Wellstone Papers to Be Donated

As one of their last official duties, staff members for Paul Wellstone are quietly packing photographs, speeches and other records of his 12 years in office to fulfill one of the late senator's wishes.

Years ago, Wellstone decided that when his Senate career ended, his official papers would be donated to the Minnesota Historical Society so researchers and citizens could review his work.

But nobody expected his career to end with his abrupt death Oct. 25 in a plane crash that also killed his wife, their daughter and five others.

Now, for the past two weeks, Wellstone's staff has somberly carried out his wishes before the Senate office in Washington must be vacated by mid-December.

"He worked for the state of Minnesota, loved the state of Minnesota, and it's only appropriate that the things that were collected here over 12 years be returned to the state,'' said Allison Dobson, Wellstone's spokeswoman.

"Our function here is that things be archived properly and that Paul's legacy is preserved.''

For decades, the state historical society has been the prime repository for the speeches, letters and work papers of Minnesota's lawmakers, including those of Hubert Humphrey, Walter Mondale, Dave Durenberger and Rod Grams.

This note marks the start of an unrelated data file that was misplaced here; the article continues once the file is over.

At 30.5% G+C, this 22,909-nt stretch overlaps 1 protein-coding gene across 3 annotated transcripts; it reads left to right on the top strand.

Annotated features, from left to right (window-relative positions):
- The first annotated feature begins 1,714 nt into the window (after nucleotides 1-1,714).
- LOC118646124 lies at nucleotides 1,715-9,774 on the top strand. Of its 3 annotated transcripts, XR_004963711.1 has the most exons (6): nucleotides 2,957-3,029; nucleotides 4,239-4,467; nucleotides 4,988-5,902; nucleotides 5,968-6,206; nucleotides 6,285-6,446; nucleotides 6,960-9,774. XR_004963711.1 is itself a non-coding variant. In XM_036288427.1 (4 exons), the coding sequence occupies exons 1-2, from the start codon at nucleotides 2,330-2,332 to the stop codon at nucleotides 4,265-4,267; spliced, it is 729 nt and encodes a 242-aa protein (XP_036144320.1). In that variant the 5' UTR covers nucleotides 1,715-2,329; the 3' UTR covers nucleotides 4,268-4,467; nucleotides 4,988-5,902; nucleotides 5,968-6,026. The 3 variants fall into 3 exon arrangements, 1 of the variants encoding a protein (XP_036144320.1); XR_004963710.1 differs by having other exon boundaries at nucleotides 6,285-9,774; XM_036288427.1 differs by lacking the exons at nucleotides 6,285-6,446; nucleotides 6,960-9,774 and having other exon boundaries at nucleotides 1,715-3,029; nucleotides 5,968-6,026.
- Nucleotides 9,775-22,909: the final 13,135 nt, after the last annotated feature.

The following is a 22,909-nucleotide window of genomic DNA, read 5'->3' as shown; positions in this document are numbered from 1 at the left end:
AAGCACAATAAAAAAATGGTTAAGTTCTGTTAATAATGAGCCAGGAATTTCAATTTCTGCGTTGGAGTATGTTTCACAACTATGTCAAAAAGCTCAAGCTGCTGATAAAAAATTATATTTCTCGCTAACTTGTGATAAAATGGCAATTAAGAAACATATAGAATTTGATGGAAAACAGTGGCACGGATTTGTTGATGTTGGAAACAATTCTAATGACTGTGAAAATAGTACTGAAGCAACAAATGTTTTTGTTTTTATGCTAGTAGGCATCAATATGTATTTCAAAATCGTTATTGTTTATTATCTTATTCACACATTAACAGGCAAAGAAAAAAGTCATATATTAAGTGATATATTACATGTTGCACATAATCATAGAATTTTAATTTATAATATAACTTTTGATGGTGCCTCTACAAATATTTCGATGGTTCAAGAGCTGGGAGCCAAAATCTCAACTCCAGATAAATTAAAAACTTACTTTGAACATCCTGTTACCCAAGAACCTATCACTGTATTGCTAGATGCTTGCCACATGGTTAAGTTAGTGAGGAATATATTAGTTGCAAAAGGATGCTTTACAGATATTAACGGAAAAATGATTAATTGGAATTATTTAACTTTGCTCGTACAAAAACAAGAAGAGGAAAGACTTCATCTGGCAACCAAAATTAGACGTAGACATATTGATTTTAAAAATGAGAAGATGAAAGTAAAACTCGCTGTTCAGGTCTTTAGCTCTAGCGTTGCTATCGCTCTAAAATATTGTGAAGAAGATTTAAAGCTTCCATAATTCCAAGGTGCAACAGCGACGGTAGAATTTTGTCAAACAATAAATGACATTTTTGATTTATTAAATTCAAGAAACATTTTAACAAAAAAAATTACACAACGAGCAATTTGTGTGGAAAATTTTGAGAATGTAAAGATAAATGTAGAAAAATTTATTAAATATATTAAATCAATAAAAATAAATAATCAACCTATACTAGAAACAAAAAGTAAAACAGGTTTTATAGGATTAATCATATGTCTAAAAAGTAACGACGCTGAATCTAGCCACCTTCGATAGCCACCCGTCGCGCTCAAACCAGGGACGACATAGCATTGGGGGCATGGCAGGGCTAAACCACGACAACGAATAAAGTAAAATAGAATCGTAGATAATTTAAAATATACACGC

An estimated 300 boxes of Wellstone material is expected to arrive in St. Paul.

Craig Wright, curator of manuscripts for the Minnesota Historical Society, has heard from Wellstone's staff that the senator's passion for veterans' issues can be traced, in part, to "a specific poem that someone sent to him early in his first term, and it really had an impact on him and prompted some of his interest and activity in that area.''

"That's a more personal level than we usually get,'' Wright said. "Usually, there's a paper trail and official business. But with Senator Wellstone, people approached him, he took it to heart and tried to create legislation to respond to that particular issue.''

Wellstone's office was packed with personal items that reflected his passions: images of Humphrey, Eleanor Roosevelt and Dr. Martin Luther King Jr.; hundreds of books; dozens of family photos; artwork from Minnesota tribes and immigrant communities.

State archivists must decide which items will be preserved, which means making educated guesses of what future researchers will find significant.

"Items that we don't think are going to be important in 50 years are weeded out at the front end,'' Wright said.

Wellstone's papers will become public in stages. The first items available will be those already in the public eye — speeches, photographs, press releases, campaign commercials and newspaper articles. Other items, such as internal memos, personal schedules and private letters, will be made public later.